Our school, however, seemed on a mission to turn the cliché of poor school dinners into irrefutable fact. The girls’ boarding house was located at the northernmost edge of the school’s grounds (tantalisingly close to a pub). It was often difficult to muster the motivation to embark on the long trudge up the drive, when the reward was only grey meat, insipid mash and anaemic vegetables swimming in tangy water. In the boarding house kitchen, though, there was a never-ending supply of industrial brown and white loaves, a selection of spreads, and butter or margarine. Faced with the grim alternative "up at school", we subsisted on toast. An attitude of teenage girls, gathering in the kitchen, drawn by Maillard reactions offering the warm smell of home, to sustain our social selves, as well as our stomachs. In time, we became connoisseurs of this simple staple food, despite the rather finite permutations of what was on offer. A healthy choice of brown bread or the treat of white. Bread well-toasted, or barely. Thickly spread, or thinly. Toasts arranged as a savoury course (peanut butter or marmite) followed by pudding (jam), or two slices sandwiched together for a more substantial and dinner-like offering.
This ritual meant that, at breakfast, in particular, it was not unusual for there to be only a single girl in the dining hall: me. After a spell of keeling over like a myotonic goat if I wasn’t sufficiently breakfasted, eating well in the morning was an entrenched part of my routine. I had also established it was the least worst meal of the day. Even the school kitchen couldn't mess up toast, cereal and the constituents of English breakfast - much, so I made the most of it.
Being a one-good-friend sort, I didn't have the intensely social experience that was the bread and butter of Blyton’s stories, but I was lucky enough to make a firm friend, my own Sally Hope, and a fellow state school alumnus. A Blytonesque good egg with a dry and hilarious wit, and absolutely the person you would want by your side to navigate teenage weirdness in an unfamiliar setting. Going to a boarding school was a different and more jarring experience for me, and I was very glad to have someone whose presence at the school was also not a natural sequitur to what gone before.
A frequent and fair criticism of Blyton (and boarding schools) by modern readers is the paucity of diversity, in terms of race and privilege*. Most of my contemporaries at the state comprehensive I went to, graduated to one of two local sixth form colleges, one in the town and one in the next town over. When my mum suggested the boarding school, I don't think she was down on the local colleges, wanted to get rid of me, or had grand plans to move me into private education. She just suggested it as a possibility, and I was enthusiastic. We were a single parent family and a fee-paying school would not ordinarily have been an option, but the headmaster’s eyes lit up when I mentioned I was hockey captain and I got a mixed package of financial assistance based partly on academic and sports scholarship, and part bursary from the school's foundation, which offered financial support to around 10% of the school body.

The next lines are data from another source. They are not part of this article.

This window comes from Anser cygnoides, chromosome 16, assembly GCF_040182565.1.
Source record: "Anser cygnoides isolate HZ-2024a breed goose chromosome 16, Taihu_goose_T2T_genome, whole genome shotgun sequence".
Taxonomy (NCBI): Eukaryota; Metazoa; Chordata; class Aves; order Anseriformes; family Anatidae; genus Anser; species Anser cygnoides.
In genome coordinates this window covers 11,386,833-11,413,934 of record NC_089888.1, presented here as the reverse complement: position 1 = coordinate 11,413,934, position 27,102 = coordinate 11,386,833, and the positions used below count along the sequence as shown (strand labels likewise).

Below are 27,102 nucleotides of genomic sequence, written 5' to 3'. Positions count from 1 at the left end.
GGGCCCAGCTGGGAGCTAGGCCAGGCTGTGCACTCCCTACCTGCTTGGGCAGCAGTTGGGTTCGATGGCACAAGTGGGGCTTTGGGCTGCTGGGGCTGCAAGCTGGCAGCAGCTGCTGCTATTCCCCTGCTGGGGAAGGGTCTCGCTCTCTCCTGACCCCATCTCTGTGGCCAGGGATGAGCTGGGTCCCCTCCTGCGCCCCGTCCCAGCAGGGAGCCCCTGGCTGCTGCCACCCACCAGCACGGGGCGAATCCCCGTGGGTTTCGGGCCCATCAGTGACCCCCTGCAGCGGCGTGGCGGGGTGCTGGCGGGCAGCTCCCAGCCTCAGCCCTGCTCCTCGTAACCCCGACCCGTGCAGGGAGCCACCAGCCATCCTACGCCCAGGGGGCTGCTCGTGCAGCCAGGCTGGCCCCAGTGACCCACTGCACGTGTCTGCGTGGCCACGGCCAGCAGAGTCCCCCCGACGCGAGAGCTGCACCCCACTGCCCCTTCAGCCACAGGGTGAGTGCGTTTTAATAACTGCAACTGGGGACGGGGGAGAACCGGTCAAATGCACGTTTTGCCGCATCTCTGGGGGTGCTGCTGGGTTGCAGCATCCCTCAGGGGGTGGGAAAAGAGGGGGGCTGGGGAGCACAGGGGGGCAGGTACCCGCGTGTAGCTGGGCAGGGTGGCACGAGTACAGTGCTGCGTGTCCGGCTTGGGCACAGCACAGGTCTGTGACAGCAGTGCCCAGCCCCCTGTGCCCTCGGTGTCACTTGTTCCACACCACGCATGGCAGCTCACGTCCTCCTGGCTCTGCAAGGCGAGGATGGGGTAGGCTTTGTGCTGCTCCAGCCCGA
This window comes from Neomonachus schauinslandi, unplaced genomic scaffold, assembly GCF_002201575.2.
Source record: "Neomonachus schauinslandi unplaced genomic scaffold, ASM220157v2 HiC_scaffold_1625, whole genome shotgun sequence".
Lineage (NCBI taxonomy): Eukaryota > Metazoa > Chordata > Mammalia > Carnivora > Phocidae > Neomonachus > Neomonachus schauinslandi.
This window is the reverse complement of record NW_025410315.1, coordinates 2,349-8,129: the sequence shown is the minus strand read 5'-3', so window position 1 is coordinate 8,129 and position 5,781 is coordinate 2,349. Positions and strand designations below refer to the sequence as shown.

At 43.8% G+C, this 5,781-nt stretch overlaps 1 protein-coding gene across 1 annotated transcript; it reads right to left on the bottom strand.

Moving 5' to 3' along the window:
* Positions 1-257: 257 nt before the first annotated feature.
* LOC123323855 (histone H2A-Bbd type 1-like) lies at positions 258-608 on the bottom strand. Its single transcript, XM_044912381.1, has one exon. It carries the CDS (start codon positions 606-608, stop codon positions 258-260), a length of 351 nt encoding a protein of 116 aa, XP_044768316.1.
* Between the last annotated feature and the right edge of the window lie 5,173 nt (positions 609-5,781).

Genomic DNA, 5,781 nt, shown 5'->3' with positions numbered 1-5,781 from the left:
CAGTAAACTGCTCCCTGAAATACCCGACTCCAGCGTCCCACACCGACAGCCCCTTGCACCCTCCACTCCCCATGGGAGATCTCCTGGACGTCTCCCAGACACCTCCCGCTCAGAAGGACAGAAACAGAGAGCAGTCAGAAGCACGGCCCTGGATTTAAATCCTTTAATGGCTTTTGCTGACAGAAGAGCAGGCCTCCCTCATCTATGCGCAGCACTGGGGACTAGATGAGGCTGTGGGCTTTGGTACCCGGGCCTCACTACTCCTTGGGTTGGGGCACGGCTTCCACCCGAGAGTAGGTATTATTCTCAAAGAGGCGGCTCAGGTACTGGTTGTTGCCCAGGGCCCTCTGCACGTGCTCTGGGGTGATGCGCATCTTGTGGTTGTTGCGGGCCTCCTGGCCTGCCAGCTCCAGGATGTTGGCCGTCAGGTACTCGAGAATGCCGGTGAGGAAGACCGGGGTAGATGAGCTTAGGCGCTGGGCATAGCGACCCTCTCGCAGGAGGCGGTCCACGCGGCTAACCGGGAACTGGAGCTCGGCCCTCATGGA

Looking back, I did no real due diligence of my own, or even thought a great deal about the move, but I was primed for a transition at this point, and Enid Blyton had been giving me the hard sell on boarding schools since I was in bunches. But, by the end of the taster day, I had established that almost everybody else had arrived from independent schools and I did have a wobble. These boys and girls were different. On average, everyone was more confident. I met boys who weren't afraid to be overtly smart (a more rare beast at my previous school). There were talented musicians and sportsmen, competent actors and writers. Not all the points of divergence were positive. In comparison to the peer group I had left behind, I found most of the boys to be infuriatingly juvenile at first and, en masse, I sometimes found the girls less worldly and a little shrieky. This was an initial impression and not wholly borne out once I had got to know everybody. Regardless, I met my Sally Hope and a handful of other good sorts, so I was not lonely.